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Grizzly bear delisting makes waves across U.S.

by Wyoming Livestock Roundup

On June 22, Interior Secretary Ryan Zinke announced the delisting of the Yellowstone Grizzly Bear under the Endangered Species Act. The delisting decision was made after U.S. Fish and Wildlife Service (FWS) determined that grizzly bears in the Greater Yellowstone Ecosystem were recovered.

“Grizzly bears have met or exceeded recovery objectives since 2003 and have long warranted delisting. In 2013, I asked Secretary Salazar to delist the grizzly bears and much work toward this end has been done. I appreciate that FWS is proceeding now with the delisting,” Wyoming Gov. Matt Mead said. “The Interagency Grizzly Bear Study Team, which includes the FWS and Wyoming Game and Fish Department (WGFD), must be commended for its years of great work. Thanks to the team effort, grizzlies will be managed appropriately by our experts at WGFD. I thank all involved in the delisting effort.”

Praise for the effort

Wyoming’s congressional delegation also praised FWS for its work and the delisting decision.

“I am pleased to see the administration recognizing the recovered status of the grizzly bear in the Yellowstone area,” U.S. Sen. Mike Enzi (R-Wyo.) said. “Grizzly bears in Yellowstone have been recovered for many years, so it is good to see management returned to state hands where it belongs. This is great news for Wyoming.”

  U.S. Sen. John Barrasso (R-Wyo.) continued, “We already know the grizzly bear has fully recovered in Wyoming. After years of Washington moving the goal posts, Wyoming should be able to move forward with managing our wildlife. The grizzly bear’s recovery demonstrates just how capable Wyoming is in effectively recovering threatened and endangered species.”

  “For years, the Obama administration failed to acknowledge the successful hard work and dedication of the state, tribal and federal partners, which led to the healthy recovery of the grizzly bear population inside the Greater Yellowstone ecosystem,” said Rep. Liz Cheney (R-Wyo.). “This welcome decision to delist the grizzly bear from the Endangered Species Act rightly returns management of the Yellowstone grizzly to where it should be, under the control of experts in Wyoming, not Washington.”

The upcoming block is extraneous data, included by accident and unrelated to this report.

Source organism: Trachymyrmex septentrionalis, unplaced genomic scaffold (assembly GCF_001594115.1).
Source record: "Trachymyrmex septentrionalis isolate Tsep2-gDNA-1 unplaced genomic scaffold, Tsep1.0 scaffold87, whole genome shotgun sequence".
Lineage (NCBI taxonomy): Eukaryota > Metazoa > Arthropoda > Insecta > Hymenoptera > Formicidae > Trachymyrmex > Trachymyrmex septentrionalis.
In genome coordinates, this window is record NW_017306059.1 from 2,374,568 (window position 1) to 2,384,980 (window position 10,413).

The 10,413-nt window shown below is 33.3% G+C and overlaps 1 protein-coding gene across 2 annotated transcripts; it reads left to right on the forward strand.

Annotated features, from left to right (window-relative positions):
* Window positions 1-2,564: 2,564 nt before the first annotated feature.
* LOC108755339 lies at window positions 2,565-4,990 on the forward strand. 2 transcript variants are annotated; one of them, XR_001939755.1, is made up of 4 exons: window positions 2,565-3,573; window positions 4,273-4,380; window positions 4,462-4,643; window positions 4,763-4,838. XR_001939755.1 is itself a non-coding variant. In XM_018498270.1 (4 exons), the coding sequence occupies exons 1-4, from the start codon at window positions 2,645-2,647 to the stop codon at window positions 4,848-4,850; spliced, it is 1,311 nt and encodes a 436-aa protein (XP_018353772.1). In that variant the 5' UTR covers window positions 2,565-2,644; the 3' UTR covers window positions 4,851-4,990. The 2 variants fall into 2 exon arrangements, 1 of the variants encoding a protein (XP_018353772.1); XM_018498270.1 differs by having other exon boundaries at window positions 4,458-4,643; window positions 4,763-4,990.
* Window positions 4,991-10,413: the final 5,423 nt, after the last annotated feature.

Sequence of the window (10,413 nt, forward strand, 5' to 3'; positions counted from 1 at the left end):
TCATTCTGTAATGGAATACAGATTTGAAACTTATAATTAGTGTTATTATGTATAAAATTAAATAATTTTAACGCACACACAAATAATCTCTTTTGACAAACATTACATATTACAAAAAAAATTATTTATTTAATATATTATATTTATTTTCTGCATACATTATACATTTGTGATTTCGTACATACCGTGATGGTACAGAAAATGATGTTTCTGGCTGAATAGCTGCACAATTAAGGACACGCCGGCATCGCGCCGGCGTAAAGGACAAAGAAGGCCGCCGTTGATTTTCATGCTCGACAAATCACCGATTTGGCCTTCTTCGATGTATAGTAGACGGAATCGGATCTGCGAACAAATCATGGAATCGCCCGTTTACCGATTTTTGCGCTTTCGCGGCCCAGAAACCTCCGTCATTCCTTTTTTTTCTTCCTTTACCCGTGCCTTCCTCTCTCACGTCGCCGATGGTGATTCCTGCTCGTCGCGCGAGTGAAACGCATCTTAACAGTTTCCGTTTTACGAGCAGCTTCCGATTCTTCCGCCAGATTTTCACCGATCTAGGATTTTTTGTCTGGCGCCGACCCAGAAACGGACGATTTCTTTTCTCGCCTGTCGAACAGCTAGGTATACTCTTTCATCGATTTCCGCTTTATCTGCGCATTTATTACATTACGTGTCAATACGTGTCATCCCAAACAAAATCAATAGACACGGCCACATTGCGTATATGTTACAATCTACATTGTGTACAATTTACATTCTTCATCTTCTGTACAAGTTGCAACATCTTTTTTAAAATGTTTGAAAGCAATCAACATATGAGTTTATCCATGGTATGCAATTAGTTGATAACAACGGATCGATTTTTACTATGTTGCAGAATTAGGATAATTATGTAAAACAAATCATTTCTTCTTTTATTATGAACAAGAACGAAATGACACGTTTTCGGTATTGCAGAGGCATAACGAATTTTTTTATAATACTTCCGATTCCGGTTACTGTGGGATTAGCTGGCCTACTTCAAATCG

In the state, Wyoming Farm Bureau’s Ken Hamilton said, “The number of grizzly bears has long since reached recovery goals in the area, and by taking this action, we feel it will provide the management flexibility that can help ranchers in the area better cope with the impacts of these large carnivores.”

Hamilton added, “Wyoming will now be able to provide state management over wildlife that is impacting our state.”


However, the decision does not come without some controversies.

High Country News cited five specific aspects of the decision that struck a particular chord with environmental groups.

Tribal nations, including the Cheyenne, Blackfeet, Eastern Shoshone and Northern Arapaho tribes, signed the Grizzly Treaty, which commits them to restoring and revitalizing grizzly bears across North America.

Other are concerned about state management plans, which could allow hunting. Wildlife advocates fought against delisting, but managers in many areas say that bear populations are on firm ground.

When the delisting rule was first proposed, more than 650,000 public comments were received by FWS, which delayed the decision, but ultimately, the bears were delisted.

Conserved species

WGFD noted that the state has spent over $45 million on grizzly bear recovery and management while the species has been listed.

They also noted that WGFD has managed bears for many years with the approval of FWS. Management for the future will continue under the guidance of the Wyoming Grizzly Bear Management Plan.

“The recovery of grizzly bears is a success all of us can celebrate. It took an incredible amount of commitment and work by diverse interests to get to such a health and viable population of bears in the Greater Yellowstone Area,” WGFD Director Scott Talbott.

All states have mechanisms in place to ensure grizzly bear populations will remain above criteria, according to WGFD. States will also coordinate management efforts.

Populations are conservatively estimated at 690 bears currently inside the Demographic Monitoring Area, and the largest portion of that population is in the state of Wyoming.

The delisting goes into effect 30 days after the Federal Register listing of the decision.

Saige Albert, managing editor of the Wyoming Livestock Roundup, compiled this article from numerous press releases. Send comments on this article to

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